VX2000 - VX2100 Odds and Ends...
Various lens shade, windscreen, handle, and eyecup solutions for the
VX2000 are shown below...
Shade for the Raynox .66X:
A Nikon 72mm shade for the old-style 20mm f3.5 Nikkor is screwed
onto the Raynox .66X. A blackened plastic can cover with a cutout to
cut acceptance down to the image area used is snapped over the shade.
A rubber band over the edge of the cap helps to hold it on the shade
(a similar uncut can cover can serve as a lens cap):
The can cover is rotated to level before shooting:
An alternative shade: a 72->77mm step-up ring, plus a Bowers WA 77mm
shade (shown with a favorite "side handle", used for steadying camcorders):
Shade for the Canon .7X:
A "lip" is cut out of a cardboard cylinder and painted black. Sticky-back
black rubber is fitted to the inside surface, and a rubber band is used to
hold the shade in place. With these home-made shades be sure to move
the camera in various directions with the stabilizer on and the lens at
widest to make sure the shade does not cut into the image.
The photo below also shows a stock Radio Shack windscreen in place
on the camcorder's mic:
An "official" alternative shade for the WD-58 is the Canon shade made
for this converter - but I find it rather too large and awkward to use:
Shade for the Large Raynox Fisheye:
A "flag" was made from thin sheet-metal for the large Raynox 180-degree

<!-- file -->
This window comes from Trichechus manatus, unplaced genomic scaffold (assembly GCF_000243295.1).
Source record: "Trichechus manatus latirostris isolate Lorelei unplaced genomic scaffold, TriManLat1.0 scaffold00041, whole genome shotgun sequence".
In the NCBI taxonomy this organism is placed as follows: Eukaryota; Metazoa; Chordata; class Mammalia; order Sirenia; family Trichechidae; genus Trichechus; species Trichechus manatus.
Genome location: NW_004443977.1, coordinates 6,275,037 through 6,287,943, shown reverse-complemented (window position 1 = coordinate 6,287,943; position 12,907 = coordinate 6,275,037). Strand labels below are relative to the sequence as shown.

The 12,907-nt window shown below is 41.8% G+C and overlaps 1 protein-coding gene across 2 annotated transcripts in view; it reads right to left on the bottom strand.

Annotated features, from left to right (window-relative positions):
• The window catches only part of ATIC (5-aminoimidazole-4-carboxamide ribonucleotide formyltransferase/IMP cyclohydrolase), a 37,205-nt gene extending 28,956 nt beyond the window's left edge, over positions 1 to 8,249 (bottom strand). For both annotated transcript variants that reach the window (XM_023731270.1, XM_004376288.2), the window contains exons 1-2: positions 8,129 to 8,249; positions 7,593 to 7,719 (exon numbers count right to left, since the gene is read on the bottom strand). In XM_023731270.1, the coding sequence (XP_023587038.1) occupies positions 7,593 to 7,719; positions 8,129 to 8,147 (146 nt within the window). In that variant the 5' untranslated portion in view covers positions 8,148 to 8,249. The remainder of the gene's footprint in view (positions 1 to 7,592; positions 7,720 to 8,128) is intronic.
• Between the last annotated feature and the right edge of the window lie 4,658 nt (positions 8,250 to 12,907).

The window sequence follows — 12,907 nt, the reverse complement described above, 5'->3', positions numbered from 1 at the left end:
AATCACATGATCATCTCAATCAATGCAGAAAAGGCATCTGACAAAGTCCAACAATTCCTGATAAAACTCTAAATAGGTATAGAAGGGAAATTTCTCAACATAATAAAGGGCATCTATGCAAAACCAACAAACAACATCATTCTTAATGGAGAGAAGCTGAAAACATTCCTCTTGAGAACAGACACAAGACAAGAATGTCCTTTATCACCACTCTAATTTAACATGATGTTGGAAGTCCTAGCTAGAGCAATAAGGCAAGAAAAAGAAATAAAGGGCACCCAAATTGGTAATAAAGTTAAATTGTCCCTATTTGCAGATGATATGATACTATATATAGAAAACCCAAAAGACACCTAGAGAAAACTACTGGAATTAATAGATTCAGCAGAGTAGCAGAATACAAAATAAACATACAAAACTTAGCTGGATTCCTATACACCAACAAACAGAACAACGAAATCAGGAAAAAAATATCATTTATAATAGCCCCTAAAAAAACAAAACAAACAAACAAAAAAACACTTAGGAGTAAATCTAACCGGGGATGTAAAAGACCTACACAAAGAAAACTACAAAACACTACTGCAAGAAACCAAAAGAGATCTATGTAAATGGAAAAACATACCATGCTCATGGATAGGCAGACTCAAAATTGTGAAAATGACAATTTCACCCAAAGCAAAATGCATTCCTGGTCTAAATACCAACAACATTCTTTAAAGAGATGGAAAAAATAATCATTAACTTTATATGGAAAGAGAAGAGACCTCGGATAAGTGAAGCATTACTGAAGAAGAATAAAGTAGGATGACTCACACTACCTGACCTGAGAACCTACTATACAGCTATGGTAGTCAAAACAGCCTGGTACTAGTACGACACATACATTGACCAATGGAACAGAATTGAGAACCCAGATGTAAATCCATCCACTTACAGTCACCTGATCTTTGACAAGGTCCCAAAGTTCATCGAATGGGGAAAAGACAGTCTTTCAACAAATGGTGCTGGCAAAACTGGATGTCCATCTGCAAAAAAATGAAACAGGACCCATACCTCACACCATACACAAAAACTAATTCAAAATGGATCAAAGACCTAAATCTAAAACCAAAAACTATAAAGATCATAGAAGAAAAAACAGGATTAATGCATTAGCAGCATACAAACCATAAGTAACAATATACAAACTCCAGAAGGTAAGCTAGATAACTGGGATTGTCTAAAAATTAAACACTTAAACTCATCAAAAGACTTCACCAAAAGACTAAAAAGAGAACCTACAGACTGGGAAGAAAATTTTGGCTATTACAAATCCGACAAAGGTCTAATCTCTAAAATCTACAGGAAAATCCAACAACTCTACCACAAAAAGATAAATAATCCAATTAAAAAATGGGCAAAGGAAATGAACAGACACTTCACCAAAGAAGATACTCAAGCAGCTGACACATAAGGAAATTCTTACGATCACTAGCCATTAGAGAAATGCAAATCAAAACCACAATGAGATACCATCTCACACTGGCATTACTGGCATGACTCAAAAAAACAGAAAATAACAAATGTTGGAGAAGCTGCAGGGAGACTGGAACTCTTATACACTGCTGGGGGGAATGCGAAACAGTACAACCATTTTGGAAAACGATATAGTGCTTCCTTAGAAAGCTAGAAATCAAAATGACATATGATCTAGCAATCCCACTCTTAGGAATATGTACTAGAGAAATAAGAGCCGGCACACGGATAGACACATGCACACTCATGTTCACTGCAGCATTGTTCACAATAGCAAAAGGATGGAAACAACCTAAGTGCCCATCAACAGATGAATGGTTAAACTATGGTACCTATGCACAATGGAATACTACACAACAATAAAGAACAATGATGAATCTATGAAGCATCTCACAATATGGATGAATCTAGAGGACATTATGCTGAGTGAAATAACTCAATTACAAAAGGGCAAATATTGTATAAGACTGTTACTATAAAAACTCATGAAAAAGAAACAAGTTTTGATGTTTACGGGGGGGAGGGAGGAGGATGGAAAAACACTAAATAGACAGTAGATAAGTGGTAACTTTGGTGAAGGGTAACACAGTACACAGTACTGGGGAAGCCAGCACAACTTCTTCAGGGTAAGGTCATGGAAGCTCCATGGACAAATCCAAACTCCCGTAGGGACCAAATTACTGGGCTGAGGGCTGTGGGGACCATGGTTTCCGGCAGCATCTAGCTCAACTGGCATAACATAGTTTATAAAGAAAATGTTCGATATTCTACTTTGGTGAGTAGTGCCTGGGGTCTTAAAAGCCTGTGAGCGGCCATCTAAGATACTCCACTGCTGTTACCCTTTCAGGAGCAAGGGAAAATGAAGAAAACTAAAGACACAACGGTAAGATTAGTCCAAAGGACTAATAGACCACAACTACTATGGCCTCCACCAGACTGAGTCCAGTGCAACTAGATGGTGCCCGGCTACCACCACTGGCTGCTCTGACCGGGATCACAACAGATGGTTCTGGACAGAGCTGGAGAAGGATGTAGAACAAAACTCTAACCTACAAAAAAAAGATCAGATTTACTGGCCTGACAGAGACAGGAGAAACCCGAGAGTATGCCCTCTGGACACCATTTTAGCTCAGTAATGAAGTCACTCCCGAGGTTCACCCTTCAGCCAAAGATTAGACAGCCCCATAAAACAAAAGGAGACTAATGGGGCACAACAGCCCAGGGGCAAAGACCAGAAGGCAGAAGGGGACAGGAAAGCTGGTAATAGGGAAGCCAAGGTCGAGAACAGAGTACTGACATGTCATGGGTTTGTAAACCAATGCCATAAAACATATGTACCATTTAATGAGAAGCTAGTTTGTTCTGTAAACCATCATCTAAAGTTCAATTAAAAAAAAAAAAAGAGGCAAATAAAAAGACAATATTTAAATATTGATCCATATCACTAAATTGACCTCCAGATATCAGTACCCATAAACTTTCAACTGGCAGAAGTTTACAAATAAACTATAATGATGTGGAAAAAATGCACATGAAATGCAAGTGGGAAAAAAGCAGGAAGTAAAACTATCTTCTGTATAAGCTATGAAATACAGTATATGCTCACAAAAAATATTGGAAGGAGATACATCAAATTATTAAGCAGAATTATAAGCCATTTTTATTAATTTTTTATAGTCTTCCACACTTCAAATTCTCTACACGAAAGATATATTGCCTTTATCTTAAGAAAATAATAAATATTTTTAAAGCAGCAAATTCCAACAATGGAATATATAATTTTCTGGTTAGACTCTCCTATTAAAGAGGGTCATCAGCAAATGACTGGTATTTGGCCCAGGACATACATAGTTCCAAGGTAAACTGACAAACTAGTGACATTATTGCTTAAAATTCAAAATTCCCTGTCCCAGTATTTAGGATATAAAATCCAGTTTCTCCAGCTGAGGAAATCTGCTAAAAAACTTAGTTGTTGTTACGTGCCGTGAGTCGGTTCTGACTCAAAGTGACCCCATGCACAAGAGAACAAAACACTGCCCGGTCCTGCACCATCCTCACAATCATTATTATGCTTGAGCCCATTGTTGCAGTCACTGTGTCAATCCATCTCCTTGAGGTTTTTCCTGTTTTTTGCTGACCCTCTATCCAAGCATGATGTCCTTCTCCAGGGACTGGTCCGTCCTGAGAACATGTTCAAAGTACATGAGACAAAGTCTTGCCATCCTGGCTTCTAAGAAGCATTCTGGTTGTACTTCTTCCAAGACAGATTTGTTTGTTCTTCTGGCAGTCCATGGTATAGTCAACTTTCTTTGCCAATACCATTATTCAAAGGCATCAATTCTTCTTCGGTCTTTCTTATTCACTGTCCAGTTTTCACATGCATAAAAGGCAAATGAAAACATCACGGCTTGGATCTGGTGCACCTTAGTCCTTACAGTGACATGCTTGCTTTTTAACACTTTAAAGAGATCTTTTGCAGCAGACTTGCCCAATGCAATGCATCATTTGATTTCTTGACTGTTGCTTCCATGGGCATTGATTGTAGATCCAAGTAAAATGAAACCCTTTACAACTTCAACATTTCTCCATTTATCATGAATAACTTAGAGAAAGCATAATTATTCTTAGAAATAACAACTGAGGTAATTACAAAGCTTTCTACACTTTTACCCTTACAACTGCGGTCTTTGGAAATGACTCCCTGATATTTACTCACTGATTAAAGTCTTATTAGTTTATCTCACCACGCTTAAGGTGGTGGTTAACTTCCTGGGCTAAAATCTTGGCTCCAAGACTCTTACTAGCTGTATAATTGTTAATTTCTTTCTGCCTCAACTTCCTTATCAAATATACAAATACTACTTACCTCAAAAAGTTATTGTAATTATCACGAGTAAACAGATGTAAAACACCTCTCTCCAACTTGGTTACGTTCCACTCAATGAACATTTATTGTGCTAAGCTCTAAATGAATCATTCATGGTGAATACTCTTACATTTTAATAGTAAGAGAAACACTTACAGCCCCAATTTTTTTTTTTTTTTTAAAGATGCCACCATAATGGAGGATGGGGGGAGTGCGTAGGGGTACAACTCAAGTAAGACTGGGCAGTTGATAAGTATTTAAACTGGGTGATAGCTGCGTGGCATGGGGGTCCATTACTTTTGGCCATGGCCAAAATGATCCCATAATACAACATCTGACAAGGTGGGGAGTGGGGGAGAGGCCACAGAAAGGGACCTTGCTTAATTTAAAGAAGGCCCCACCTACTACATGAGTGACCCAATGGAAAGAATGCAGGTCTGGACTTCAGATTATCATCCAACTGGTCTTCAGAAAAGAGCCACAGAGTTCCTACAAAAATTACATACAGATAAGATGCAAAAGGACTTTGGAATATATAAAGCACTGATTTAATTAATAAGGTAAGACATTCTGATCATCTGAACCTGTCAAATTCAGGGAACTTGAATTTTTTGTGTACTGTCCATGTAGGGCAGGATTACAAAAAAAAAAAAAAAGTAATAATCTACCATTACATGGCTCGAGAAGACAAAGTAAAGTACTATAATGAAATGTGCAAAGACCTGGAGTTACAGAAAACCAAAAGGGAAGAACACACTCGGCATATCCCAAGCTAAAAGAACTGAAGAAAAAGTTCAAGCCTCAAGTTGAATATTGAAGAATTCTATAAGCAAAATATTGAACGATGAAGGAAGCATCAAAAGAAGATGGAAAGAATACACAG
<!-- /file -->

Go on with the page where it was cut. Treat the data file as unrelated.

fisheye converter, with sticky-backed rubber attached to the inner surfaces
of the "arms" that wrap around the converter and fit flush against a raised ridge.
A rubber band over the arms secures the shade, necessary for this converter.
The Sennheiser MKE-300 short-shotgun mic is shown with a Rycote cover
(the one made for the XL-1 mic, though it is a little short for the Sennheiser...).
The Sennheiser is on a modified shock mount borrowed from a Sony 908c
mic, which removes a mechanical-vibration "hum" from the audio.
Shade for the Nikkor 15mm f5.6:
Possibly applicable to large WA lens converters is this shade solution,
made from a plastic freezer container painted black on the inside. Strips
of sticky-back foam insulation are bent over the rear opening to hold the
shade in place:
The VX2000 eyecup fits glasses so well that the eyepiece and glasses
surfaces soon become fogged. Four holes, cut with a standard paper punch,
solve this problem (I'm left-eyed).
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